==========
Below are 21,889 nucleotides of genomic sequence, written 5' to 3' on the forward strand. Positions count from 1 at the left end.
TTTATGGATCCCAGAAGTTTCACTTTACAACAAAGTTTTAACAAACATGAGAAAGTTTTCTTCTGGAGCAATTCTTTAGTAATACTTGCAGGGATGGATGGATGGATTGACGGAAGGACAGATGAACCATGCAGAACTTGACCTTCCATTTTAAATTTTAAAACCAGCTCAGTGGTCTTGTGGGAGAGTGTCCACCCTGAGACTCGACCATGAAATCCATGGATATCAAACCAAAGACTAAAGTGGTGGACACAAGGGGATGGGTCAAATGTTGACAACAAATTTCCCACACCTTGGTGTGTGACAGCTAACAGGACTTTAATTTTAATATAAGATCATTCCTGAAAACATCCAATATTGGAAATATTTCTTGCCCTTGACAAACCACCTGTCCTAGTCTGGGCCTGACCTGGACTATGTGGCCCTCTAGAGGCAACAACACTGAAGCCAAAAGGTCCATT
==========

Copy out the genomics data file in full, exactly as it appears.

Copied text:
Below are 21,889 nucleotides of genomic sequence, written 5' to 3' on the forward strand. Positions count from 1 at the left end.
TTTATGGATCCCAGAAGTTTCACTTTACAACAAAGTTTTAACAAACATGAGAAAGTTTTCTTCTGGAGCAATTCTTTAGTAATACTTGCAGGGATGGATGGATGGATTGACGGAAGGACAGATGAACCATGCAGAACTTGACCTTCCATTTTAAATTTTAAAACCAGCTCAGTGGTCTTGTGGGAGAGTGTCCACCCTGAGACTCGACCATGAAATCCATGGATATCAAACCAAAGACTAAAGTGGTGGACACAAGGGGATGGGTCAAATGTTGACAACAAATTTCCCACACCTTGGTGTGTGACAGCTAACAGGACTTTAATTTTAATATAAGATCATTCCTGAAAACATCCAATATTGGAAATATTTCTTGCCCTTGACAAACCACCTGTCCTAGTCTGGGCCTGACCTGGACTATGTGGCCCTCTAGAGGCAACAACACTGAAGCCAAAAGGTCCATT